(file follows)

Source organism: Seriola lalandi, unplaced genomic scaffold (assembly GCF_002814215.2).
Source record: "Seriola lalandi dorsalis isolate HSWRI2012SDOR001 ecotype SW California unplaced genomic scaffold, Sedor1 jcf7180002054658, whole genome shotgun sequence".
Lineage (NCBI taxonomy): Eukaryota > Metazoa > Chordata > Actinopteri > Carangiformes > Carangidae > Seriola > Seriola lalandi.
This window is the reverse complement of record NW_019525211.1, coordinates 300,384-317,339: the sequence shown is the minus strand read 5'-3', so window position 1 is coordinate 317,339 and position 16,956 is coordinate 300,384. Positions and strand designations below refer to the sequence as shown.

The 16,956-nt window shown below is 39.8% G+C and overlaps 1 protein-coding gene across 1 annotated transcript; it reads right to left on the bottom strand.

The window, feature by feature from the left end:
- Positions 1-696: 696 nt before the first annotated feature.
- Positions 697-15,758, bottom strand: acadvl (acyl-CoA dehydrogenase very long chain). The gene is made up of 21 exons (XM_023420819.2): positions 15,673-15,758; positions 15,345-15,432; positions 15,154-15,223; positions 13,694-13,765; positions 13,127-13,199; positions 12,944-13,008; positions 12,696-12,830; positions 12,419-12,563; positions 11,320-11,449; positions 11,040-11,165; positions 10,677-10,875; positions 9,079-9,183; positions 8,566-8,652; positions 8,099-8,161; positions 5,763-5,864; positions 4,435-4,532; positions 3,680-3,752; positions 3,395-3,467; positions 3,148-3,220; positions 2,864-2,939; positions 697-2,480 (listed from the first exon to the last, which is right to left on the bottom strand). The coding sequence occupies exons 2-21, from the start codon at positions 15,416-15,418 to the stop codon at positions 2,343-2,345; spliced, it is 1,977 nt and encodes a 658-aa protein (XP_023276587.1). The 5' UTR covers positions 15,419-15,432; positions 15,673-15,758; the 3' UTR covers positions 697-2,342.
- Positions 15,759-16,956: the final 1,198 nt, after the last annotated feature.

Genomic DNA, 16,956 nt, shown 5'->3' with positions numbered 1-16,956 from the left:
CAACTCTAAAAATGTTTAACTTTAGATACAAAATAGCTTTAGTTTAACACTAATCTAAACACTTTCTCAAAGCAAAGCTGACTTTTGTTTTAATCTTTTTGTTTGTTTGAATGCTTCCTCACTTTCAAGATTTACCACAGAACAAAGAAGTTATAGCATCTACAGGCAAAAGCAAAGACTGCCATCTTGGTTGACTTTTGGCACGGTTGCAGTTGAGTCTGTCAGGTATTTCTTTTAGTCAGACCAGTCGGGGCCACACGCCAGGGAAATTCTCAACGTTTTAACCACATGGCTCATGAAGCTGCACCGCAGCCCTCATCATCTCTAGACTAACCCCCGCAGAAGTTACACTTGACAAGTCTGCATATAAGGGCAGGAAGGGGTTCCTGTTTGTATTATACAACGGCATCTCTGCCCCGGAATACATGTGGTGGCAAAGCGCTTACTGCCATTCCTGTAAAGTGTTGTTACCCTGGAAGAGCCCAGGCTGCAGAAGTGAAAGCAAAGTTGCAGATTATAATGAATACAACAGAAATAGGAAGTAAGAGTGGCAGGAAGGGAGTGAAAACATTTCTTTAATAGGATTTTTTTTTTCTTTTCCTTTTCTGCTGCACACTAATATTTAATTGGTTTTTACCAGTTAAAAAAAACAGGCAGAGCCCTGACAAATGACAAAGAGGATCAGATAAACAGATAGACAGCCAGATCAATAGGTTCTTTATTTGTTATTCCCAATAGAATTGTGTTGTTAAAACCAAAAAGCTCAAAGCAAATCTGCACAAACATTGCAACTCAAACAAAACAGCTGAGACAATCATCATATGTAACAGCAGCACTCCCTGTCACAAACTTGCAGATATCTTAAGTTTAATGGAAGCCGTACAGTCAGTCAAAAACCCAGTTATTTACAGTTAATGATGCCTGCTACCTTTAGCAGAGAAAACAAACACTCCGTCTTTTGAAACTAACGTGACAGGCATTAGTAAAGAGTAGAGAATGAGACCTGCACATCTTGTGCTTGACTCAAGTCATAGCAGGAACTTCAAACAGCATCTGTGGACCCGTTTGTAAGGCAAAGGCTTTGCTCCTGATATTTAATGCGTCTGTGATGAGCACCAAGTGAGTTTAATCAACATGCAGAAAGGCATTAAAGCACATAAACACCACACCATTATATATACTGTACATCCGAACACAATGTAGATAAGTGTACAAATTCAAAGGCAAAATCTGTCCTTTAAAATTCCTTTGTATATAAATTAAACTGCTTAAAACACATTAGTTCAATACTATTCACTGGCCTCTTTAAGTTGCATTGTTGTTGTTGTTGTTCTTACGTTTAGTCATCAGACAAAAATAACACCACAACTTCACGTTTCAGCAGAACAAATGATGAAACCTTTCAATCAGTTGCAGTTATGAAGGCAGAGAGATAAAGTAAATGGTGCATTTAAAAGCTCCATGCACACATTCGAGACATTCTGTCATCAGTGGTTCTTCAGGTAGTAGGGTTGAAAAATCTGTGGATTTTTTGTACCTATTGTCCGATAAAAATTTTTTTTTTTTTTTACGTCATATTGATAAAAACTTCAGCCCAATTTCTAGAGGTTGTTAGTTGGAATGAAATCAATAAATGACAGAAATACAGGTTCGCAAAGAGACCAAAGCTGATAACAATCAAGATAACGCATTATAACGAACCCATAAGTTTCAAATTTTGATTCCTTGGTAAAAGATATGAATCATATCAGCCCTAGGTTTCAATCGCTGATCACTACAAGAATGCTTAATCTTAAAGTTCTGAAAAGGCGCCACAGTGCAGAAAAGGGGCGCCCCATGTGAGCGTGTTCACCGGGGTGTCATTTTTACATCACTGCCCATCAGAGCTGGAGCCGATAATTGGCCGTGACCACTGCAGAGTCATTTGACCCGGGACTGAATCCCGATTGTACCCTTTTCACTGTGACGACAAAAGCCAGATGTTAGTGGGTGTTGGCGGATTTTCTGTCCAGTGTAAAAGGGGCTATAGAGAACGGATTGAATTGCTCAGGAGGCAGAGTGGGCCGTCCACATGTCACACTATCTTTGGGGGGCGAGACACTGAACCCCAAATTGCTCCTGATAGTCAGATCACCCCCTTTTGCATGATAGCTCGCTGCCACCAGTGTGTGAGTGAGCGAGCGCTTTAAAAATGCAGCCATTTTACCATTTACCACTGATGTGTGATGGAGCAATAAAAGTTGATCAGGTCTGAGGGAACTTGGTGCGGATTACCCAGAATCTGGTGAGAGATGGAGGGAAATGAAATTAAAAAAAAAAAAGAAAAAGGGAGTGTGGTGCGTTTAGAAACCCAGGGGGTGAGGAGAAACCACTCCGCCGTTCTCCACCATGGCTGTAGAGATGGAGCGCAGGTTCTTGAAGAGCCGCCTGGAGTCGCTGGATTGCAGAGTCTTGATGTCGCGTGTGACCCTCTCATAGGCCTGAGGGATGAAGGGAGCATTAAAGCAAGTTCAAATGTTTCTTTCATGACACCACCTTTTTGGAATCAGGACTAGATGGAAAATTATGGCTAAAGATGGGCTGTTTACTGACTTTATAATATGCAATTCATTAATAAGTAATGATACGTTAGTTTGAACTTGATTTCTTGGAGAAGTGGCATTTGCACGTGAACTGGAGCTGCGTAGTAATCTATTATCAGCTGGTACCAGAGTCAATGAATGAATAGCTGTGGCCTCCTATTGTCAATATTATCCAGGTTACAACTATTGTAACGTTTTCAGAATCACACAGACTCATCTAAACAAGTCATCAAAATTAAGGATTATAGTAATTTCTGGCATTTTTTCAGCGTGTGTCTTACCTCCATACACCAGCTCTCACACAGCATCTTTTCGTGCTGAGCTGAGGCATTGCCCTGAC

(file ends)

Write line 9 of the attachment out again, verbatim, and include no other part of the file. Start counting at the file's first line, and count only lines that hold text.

- Positions 15,759-16,956: the final 1,198 nt, after the last annotated feature.